“I feel that there was much more bullying and social pressure within the groups of girls who wore the skanky clothes, because if you were going to hang out together, you all had to have the same look to compete for boys’ attention, so kids trying to fit in were constantly comparing themselves to other girls who were considered popular. They didn’t bother people like my friends and me. They picked on each other more. That’s how the whole mean girls thing played out in my middle school.”
Because I did not experience the clothing wars with my own daughter, I would love to hear from some mothers who have!
One of the worst things that we do as adult women is to shame girls for dressing provocatively. I think we do it out of frustration, fear and embarrassment, and because we are all very conflicted in this society about how women should look and act. We have our own love/hate relationships with sexy clothes and beauty and youth, and it all changes and evolves, often in deeply dissatisfying ways, as we age and watch our daughters flowering. Lashing out at girls with their size zero bodies in micro-mini skirts is not helping them. But we do need to help them…I think…don’t we? Do we need to take any steps as parents to advise our daughters on how to survive in a culture where looks are everything for females, and the sexier the better?
Co-ed schools are a stage upon which some girls perform their sexiness. If schools are to be first and foremost places to learn, how can teachers and parents work together to help create a healthier environment for girls where they can be themselves rather than who the media tells them to be, at least during the academic day? This article does a really good job explaining a way schools could adopt dress codes that have enough structure to mitigate the hooker look, while leaving enough flexibility for girls to dress uniquely and creatively.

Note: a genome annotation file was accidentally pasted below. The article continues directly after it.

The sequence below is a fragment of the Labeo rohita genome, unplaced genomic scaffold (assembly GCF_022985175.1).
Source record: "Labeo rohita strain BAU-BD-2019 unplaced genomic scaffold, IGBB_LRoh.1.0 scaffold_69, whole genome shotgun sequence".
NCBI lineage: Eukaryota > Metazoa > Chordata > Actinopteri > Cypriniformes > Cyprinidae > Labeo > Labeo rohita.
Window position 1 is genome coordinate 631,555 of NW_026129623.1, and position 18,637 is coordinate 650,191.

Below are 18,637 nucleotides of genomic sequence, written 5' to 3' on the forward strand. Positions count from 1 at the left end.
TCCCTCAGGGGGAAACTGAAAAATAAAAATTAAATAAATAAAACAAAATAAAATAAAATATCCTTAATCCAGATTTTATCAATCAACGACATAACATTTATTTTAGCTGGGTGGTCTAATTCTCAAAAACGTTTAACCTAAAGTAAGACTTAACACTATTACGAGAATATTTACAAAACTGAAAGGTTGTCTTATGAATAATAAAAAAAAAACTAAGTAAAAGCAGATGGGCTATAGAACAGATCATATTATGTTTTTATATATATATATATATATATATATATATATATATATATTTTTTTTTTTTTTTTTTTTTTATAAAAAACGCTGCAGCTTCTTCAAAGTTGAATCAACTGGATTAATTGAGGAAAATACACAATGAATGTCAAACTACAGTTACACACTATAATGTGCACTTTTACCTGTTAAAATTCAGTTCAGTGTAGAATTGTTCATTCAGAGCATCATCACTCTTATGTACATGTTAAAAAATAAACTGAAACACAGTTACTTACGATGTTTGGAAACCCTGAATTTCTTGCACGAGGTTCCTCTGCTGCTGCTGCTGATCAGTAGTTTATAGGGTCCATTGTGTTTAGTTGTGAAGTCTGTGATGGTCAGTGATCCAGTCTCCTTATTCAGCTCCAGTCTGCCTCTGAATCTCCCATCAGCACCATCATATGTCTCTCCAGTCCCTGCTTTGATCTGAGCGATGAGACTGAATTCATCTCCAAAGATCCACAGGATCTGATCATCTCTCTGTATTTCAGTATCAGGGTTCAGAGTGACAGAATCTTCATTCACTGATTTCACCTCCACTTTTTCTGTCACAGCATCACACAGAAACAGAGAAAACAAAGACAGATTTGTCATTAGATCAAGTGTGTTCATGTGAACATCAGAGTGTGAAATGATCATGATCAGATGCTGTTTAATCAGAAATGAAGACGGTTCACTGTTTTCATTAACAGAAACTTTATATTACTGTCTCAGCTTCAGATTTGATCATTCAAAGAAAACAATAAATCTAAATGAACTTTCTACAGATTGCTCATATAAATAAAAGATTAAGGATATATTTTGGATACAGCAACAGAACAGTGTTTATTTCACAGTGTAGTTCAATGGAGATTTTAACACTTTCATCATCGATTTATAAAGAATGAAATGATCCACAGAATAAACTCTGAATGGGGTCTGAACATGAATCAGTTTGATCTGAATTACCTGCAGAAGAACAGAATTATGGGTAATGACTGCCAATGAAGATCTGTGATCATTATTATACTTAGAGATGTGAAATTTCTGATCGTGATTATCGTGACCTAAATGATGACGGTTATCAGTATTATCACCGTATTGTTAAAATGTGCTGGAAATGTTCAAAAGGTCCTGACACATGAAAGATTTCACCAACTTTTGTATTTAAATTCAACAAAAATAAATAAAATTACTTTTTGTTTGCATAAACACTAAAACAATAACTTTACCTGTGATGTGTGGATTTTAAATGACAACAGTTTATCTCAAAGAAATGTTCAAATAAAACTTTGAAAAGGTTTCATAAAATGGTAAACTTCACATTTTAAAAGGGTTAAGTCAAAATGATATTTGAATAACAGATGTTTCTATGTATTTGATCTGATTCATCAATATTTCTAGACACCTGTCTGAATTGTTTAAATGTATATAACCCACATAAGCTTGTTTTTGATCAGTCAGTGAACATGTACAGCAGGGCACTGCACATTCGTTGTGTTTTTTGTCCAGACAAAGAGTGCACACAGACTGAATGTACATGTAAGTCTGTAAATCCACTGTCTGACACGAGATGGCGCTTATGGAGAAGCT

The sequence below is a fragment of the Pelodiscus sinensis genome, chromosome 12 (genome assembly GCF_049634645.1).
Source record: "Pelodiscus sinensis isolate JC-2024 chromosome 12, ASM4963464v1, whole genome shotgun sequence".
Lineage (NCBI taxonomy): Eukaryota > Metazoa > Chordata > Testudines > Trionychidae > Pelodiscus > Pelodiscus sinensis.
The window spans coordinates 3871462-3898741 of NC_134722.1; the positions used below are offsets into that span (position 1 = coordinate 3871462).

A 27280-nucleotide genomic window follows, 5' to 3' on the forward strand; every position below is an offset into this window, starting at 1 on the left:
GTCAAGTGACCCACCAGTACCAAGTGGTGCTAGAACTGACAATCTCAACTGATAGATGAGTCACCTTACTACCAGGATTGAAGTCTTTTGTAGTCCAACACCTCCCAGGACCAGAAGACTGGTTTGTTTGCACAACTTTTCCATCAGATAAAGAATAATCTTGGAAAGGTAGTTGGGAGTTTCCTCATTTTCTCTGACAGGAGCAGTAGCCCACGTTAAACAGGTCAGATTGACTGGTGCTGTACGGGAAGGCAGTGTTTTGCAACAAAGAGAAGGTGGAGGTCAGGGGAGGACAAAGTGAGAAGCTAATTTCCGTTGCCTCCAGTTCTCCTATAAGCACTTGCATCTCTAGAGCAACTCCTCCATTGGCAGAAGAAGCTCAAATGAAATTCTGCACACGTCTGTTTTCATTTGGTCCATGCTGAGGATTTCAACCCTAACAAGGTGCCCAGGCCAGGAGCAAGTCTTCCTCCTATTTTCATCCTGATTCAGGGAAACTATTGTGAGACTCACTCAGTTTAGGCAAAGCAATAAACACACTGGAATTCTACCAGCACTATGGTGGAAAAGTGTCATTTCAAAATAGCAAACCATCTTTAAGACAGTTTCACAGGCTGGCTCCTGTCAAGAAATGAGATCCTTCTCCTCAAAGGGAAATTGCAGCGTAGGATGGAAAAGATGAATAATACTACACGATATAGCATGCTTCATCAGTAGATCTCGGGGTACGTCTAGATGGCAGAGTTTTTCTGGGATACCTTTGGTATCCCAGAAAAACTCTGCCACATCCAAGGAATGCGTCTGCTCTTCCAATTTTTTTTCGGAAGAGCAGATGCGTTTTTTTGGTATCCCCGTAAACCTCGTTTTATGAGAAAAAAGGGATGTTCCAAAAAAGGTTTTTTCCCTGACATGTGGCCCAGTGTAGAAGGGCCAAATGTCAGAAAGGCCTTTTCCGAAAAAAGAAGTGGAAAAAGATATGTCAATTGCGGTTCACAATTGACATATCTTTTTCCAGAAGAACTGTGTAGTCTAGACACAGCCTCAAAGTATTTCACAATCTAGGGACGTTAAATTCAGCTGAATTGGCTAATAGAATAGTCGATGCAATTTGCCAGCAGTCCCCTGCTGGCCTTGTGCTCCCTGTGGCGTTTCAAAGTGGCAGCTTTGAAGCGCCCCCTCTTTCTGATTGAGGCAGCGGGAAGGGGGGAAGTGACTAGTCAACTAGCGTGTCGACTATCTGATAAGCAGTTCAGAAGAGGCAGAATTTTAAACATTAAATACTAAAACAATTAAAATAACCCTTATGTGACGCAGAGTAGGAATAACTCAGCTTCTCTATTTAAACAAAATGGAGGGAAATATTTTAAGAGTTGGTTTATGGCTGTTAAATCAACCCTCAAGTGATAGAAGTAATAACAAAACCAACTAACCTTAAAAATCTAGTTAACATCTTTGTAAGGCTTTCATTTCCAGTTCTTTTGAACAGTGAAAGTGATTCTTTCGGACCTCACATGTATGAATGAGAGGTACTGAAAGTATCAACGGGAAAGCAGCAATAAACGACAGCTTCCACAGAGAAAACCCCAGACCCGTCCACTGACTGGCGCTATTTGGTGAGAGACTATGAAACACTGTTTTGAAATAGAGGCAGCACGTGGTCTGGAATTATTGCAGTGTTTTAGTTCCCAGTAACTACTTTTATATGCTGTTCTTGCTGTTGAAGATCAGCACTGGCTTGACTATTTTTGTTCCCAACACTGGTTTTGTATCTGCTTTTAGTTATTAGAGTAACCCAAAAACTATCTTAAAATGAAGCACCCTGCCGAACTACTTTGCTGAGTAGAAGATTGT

But an essential question that is hard to answer is, whose responsibility is it to police how girls dress? Should it be the school, through some sort of uniform or dress code, both of which do fundamentally require a lot of adult time be put into supervision and disciplining infractions? Or should it be parents, who lay down the law at home, and if so, how should they do this and when should they start? Personally, I’m most invested in advocating for corporate social responsibility, but that does not help parents in the moment. Finally, for the sake of argument, how about the parents who don’t think it’s a problem—should anyone be telling them how their young daughters should dress?
I would love to hear from all of you. Please weigh in with your experiences, thoughts and ideas in the comments. Tell us how old your daughter is and how you view the roles of society, schools, parents, family, community and girls themselves when it comes to the “so sexy so soon” fashions of girlhood today. Let’s do some brainstorming!
For more information on Rosalind Wiseman’s watershed book “Queen Bees and Wannabes”, click HERE.
Lori Day is an educational psychologist and consultant with Lori Day Consulting in Concord, MA, having worked previously in the field of education for over 25 years in public schools, private schools, and at the college level. She writes and blogs about parenting, education, children, gender, media, and pop culture. You can connect with Lori on Facebook, Twitter, or Google+.